Delhi Transport Strike Today, Many Schools To Stay Closed: 10 Points

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Transport unions have called the “token strike” to protest the Motor Vehicles (Amendment) Act which came into effect on September 1.

NEW DELHI:  Several schools will be closed in Delhi on Thursday and commuters could face problems because of a one-day transport strike called against the steep hike in traffic fines. Transport bodies said the “token strike” was against the amended Motor Vehicle (MV) Act. The strike has been called by the United Front of Transport Associations or UFTA which represents 41 associations and unions of goods and passenger segments including trucks, buses, autos and taxis in the Delhi NCR region, news agency PTI reported.
Here are the top 10 points in this story:
  1. The strike could take a large number of auto rickshaws, taxis, Ola and Uber cabs, private buses off the roads.
  2. Many parents received messages from schools informing them that educational institutes will be closed on Thursday.
  3. “Most of the schools have announced off due to strike of transporters and preparatory leave of ongoing exams,” a representative for an association of private schools told news agency PTI.
  4. Transport unions blamed both the centre and the Delhi government for strike. The sector is passing through its worst phase because of “rising economic uncertainties, exorbitant taxes and penalties and corruption”, they said.
  5. “We have been seeking redressal of our grievances related to the new MV Act from both the centre and the Delhi government for the last 15 days, but no solution is there is sight forcing us to go on one-day strike,” UFTA general secretary Shyamlal Gola told news agency PTI.
  6. “The exorbitant and unviable penalties imposed through the amended Motor Vehicle Act 2019 has increased the corruption, high handedness and harassment of vehicle owners and drivers,” Shyamlal Gola said.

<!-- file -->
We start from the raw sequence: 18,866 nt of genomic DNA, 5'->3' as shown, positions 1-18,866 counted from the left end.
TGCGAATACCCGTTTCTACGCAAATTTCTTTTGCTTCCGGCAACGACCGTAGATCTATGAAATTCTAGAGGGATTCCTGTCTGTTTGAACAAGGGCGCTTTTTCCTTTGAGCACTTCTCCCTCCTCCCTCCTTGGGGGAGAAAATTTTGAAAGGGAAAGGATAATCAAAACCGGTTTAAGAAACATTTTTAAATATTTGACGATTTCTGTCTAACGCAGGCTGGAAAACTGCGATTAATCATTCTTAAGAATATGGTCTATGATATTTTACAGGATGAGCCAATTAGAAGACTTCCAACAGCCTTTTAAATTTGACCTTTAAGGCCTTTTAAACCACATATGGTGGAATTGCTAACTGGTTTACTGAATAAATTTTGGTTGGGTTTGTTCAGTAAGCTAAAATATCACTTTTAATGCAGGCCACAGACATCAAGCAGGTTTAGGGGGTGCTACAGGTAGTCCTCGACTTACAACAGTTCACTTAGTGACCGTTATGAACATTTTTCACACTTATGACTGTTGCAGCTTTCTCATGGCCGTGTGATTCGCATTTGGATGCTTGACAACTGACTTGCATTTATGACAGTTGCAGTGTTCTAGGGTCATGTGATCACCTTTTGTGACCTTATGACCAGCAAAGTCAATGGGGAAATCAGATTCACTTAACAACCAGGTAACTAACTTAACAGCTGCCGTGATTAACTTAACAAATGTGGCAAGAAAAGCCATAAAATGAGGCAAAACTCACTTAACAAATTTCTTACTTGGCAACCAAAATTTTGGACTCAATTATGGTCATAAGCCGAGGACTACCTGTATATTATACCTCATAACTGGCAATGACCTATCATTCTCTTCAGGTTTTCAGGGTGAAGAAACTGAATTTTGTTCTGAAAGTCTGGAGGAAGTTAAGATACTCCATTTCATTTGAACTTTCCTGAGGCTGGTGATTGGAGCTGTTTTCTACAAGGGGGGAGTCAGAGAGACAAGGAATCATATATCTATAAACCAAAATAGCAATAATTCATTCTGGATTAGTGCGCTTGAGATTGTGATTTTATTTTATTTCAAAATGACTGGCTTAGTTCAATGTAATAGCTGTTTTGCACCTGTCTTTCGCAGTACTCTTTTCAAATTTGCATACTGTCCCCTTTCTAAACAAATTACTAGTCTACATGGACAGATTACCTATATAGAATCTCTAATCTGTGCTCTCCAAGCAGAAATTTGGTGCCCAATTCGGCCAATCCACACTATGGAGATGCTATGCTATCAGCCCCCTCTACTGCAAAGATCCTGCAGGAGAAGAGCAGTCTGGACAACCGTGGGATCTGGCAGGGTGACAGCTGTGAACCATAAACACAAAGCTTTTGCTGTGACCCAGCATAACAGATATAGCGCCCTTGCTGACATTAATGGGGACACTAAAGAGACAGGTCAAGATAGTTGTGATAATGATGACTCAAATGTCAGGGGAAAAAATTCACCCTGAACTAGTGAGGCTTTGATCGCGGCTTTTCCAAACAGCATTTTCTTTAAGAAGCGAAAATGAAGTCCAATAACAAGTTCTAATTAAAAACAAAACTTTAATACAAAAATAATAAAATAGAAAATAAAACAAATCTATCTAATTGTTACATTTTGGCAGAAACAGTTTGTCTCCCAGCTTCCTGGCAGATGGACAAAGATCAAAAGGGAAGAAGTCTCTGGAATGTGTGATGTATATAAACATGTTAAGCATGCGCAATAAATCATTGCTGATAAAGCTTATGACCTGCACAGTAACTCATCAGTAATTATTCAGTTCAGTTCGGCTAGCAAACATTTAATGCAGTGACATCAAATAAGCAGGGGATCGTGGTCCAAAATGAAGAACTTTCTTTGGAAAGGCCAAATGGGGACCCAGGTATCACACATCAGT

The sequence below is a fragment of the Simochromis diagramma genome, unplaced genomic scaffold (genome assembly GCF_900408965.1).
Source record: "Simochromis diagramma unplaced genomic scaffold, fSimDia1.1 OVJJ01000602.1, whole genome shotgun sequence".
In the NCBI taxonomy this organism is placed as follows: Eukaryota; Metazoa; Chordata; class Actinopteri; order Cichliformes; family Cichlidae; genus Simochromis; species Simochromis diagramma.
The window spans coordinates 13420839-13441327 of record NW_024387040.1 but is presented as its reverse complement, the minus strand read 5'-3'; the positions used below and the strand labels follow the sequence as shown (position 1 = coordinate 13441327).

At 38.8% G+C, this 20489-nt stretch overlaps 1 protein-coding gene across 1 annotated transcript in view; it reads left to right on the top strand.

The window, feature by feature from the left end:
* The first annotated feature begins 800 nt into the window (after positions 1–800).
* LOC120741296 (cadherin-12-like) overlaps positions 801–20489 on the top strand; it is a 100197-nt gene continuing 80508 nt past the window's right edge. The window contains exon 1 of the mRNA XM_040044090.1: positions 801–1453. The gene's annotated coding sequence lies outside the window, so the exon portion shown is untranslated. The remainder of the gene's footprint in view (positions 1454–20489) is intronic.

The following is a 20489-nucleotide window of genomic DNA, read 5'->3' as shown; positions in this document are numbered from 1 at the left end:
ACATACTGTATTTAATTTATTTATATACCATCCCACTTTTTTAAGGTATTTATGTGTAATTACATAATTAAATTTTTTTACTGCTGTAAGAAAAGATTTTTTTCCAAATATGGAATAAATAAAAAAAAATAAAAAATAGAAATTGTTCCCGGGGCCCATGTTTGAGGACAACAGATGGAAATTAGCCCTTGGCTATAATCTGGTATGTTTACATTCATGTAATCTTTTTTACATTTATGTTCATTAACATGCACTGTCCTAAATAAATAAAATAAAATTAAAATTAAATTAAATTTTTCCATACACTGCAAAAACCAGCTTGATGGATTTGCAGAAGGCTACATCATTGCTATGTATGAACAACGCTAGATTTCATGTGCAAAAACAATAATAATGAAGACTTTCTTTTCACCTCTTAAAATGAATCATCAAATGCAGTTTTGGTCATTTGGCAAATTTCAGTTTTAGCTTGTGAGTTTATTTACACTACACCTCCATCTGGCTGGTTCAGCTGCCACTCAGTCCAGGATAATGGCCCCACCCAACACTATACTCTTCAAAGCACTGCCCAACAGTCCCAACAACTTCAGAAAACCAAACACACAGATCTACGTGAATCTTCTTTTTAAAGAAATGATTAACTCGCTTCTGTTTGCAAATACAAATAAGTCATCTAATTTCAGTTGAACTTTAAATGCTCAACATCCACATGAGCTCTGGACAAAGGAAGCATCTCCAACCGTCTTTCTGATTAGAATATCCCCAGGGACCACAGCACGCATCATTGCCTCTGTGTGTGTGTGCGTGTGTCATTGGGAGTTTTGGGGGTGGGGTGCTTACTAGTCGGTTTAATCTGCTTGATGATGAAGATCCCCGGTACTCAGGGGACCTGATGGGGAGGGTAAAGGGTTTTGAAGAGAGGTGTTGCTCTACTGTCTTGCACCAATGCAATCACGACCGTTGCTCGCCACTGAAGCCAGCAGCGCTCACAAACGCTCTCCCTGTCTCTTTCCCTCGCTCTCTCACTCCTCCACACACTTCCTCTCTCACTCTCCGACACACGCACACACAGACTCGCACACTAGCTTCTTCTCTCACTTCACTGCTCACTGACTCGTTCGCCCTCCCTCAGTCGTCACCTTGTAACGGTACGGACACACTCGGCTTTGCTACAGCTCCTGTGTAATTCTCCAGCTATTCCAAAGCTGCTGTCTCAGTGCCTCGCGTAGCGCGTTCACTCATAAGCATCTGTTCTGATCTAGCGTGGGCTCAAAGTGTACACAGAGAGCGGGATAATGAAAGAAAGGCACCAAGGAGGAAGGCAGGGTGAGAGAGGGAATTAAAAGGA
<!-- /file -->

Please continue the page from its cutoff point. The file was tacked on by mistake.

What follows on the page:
7. The federation leaders demanded withdrawing of the provisions of the amended act such as steeply hiked penalties and limiting liability of insurer to Rs. 5 lakh. They also demanded perks such as insurance and medical facilities, and an increase in free parking times at airports and train stations.
  8. The Motor Vehicles (Amendment) Bill, which came into effect on September 1, made several changes to traffic fines, toughening the penalty for violations like not wearing a seat belt, jumping red light and drunk driving.
  9. Driving without a seat-belt can now invite a fine of Rs. 1,000, which was earlier Rs. 100. Use of mobile while driving can invite a fine between Rs. 1,000-5,000. For drunk driving, the fine has been hiked from Rs. 2,000 to Rs. 10,000.
  10. However, many states have resisted the amended Motor Vehicles Act and refused to enforce the fines. BJP-ruled Gujarat was the first to slash the fines, some to as low as 10 per cent of the amount in the new rules.

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